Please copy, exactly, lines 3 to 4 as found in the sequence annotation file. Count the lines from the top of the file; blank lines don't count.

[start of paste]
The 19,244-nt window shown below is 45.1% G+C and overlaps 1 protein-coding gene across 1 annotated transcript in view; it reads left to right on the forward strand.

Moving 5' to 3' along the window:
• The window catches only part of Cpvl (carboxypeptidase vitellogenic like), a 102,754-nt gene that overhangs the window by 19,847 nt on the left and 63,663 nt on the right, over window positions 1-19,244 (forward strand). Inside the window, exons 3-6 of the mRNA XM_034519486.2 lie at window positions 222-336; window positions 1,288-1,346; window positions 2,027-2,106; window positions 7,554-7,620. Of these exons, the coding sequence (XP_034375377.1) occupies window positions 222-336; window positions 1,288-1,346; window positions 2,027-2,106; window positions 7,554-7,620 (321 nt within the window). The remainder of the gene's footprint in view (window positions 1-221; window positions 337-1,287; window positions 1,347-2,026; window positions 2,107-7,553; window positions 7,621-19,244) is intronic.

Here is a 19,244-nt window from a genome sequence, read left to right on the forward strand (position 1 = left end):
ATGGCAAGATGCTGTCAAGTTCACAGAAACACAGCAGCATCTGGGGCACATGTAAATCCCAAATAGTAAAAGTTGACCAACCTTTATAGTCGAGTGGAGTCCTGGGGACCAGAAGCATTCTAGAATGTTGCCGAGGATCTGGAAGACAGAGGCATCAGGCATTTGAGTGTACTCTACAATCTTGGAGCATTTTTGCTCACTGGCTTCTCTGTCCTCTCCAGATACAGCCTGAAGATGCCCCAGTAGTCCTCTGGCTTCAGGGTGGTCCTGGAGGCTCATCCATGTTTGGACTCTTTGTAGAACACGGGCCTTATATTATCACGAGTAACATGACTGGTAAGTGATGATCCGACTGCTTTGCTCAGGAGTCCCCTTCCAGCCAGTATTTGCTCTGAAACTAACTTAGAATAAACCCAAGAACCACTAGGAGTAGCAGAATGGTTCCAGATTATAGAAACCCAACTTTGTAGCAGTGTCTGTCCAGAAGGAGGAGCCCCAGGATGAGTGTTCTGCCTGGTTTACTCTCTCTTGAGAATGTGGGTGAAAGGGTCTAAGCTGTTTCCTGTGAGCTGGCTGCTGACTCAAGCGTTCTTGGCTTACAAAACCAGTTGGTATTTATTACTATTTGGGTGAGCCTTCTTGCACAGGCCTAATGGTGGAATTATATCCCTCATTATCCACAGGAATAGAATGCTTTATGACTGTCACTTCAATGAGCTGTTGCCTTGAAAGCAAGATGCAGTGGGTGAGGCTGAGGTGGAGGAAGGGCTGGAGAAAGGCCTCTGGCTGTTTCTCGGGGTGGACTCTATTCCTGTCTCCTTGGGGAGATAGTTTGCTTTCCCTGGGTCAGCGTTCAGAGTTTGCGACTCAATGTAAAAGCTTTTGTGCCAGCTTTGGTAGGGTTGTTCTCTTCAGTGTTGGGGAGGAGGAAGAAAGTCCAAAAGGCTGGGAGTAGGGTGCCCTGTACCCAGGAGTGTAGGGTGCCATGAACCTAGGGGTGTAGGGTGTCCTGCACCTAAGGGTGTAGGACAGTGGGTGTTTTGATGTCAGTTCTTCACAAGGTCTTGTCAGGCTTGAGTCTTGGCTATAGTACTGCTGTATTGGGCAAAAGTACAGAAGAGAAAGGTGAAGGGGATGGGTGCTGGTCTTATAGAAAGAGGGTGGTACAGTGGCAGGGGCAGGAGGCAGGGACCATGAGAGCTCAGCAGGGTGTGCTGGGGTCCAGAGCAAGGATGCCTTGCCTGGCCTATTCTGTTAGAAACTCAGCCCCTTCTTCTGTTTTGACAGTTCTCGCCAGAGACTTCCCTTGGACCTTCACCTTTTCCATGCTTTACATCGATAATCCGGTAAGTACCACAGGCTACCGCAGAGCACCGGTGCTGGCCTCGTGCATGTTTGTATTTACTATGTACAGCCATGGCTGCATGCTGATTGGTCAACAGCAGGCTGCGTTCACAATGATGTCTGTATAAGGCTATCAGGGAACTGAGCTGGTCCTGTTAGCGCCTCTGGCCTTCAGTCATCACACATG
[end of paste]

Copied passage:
• The window catches only part of Cpvl (carboxypeptidase vitellogenic like), a 102,754-nt gene that overhangs the window by 19,847 nt on the left and 63,663 nt on the right, over window positions 1-19,244 (forward strand). Inside the window, exons 3-6 of the mRNA XM_034519486.2 lie at window positions 222-336; window positions 1,288-1,346; window positions 2,027-2,106; window positions 7,554-7,620. Of these exons, the coding sequence (XP_034375377.1) occupies window positions 222-336; window positions 1,288-1,346; window positions 2,027-2,106; window positions 7,554-7,620 (321 nt within the window). The remainder of the gene's footprint in view (window positions 1-221; window positions 337-1,287; window positions 1,347-2,026; window positions 2,107-7,553; window positions 7,621-19,244) is intronic.

Here is a 19,244-nt window from a genome sequence, read left to right on the forward strand (position 1 = left end):